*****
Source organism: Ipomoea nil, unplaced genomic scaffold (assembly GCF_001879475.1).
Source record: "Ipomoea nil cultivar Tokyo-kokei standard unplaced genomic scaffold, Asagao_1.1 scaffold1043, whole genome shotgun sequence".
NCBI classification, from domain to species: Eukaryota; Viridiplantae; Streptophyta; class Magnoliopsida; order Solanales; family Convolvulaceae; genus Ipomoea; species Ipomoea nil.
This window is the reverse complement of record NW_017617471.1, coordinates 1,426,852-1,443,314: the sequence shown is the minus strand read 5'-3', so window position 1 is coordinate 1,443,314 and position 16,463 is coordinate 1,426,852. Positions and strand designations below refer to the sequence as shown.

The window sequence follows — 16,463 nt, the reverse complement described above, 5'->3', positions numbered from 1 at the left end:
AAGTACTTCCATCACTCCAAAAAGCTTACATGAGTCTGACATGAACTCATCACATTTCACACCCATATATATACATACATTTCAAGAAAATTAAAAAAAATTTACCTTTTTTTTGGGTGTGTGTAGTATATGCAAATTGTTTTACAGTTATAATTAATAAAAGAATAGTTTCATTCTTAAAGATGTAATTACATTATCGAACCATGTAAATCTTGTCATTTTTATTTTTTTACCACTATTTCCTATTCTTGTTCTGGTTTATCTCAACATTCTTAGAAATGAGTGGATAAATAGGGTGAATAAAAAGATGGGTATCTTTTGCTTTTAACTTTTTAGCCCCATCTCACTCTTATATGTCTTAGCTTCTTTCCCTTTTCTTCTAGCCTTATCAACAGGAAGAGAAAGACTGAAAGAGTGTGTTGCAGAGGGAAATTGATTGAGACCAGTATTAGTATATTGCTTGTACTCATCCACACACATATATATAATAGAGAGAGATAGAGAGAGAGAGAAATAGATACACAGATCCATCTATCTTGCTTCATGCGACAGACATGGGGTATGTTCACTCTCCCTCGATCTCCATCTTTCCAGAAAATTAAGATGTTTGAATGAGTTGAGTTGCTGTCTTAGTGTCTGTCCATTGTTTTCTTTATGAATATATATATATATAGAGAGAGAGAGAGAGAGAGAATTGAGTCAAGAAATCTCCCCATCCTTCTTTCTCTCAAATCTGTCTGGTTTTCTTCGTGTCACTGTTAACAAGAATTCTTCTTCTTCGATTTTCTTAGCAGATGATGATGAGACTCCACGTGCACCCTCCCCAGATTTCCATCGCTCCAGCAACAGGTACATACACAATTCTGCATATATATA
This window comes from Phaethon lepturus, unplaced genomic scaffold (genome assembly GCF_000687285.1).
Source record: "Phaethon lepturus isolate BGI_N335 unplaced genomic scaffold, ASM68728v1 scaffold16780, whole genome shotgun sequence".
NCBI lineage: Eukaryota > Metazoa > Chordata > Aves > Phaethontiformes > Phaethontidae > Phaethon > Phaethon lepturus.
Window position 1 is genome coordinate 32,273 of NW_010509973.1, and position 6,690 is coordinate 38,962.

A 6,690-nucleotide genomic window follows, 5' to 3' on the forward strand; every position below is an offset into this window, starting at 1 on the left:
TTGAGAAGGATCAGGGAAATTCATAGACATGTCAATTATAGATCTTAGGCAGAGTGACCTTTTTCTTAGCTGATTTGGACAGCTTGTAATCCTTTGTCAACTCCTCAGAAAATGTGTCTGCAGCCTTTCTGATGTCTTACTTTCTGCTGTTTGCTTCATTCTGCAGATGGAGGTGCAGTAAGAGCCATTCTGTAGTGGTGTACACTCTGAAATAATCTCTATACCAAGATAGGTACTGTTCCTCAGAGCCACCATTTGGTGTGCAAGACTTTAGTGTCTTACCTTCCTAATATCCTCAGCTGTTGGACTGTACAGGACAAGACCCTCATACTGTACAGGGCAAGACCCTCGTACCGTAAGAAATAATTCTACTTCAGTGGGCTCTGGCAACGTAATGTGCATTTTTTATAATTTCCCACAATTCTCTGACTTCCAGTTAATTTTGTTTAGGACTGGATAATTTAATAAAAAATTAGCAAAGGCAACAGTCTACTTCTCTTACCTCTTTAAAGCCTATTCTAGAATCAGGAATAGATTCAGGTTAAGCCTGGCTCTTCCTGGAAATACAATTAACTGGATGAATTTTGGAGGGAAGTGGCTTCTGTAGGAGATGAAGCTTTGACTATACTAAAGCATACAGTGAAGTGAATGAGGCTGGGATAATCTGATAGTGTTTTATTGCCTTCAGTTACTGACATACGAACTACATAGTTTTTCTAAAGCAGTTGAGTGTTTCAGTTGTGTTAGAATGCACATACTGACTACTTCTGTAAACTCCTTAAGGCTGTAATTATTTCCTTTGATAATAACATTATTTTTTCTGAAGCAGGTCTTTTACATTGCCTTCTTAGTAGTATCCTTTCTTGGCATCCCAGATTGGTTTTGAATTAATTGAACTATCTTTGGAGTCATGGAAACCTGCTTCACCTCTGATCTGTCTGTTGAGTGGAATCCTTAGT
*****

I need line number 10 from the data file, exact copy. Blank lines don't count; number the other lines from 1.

Window position 1 is genome coordinate 32,273 of NW_010509973.1, and position 6,690 is coordinate 38,962.